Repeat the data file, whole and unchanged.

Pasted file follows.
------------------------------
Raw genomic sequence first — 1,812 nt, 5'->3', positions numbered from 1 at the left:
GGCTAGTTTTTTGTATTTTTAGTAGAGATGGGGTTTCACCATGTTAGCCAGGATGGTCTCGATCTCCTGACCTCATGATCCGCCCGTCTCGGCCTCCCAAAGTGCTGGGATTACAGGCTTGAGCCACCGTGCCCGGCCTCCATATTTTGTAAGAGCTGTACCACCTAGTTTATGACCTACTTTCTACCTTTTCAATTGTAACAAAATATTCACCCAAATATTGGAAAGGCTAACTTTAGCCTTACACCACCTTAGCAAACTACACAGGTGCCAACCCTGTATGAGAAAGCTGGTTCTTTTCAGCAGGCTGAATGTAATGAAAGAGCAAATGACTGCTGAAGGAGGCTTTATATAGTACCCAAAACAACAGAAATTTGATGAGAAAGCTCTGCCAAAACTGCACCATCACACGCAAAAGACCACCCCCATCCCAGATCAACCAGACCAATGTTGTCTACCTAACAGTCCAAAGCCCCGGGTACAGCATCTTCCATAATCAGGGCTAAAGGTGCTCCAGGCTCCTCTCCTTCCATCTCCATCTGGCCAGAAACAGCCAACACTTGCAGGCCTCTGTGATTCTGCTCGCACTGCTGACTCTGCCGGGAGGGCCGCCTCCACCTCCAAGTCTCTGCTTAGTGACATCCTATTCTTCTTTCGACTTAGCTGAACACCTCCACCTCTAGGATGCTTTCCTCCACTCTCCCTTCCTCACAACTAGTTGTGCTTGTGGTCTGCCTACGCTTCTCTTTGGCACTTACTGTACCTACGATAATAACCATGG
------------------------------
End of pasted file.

Raw genomic sequence first — 1,812 nt, 5'->3', positions numbered from 1 at the left:
GGCTAGTTTTTTGTATTTTTAGTAGAGATGGGGTTTCACCATGTTAGCCAGGATGGTCTCGATCTCCTGACCTCATGATCCGCCCGTCTCGGCCTCCCAAAGTGCTGGGATTACAGGCTTGAGCCACCGTGCCCGGCCTCCATATTTTGTAAGAGCTGTACCACCTAGTTTATGACCTACTTTCTACCTTTTCAATTGTAACAAAATATTCACCCAAATATTGGAAAGGCTAACTTTAGCCTTACACCACCTTAGCAAACTACACAGGTGCCAACCCTGTATGAGAAAGCTGGTTCTTTTCAGCAGGCTGAATGTAATGAAAGAGCAAATGACTGCTGAAGGAGGCTTTATATAGTACCCAAAACAACAGAAATTTGATGAGAAAGCTCTGCCAAAACTGCACCATCACACGCAAAAGACCACCCCCATCCCAGATCAACCAGACCAATGTTGTCTACCTAACAGTCCAAAGCCCCGGGTACAGCATCTTCCATAATCAGGGCTAAAGGTGCTCCAGGCTCCTCTCCTTCCATCTCCATCTGGCCAGAAACAGCCAACACTTGCAGGCCTCTGTGATTCTGCTCGCACTGCTGACTCTGCCGGGAGGGCCGCCTCCACCTCCAAGTCTCTGCTTAGTGACATCCTATTCTTCTTTCGACTTAGCTGAACACCTCCACCTCTAGGATGCTTTCCTCCACTCTCCCTTCCTCACAACTAGTTGTGCTTGTGGTCTGCCTACGCTTCTCTTTGGCACTTACTGTACCTACGATAATAACCATGG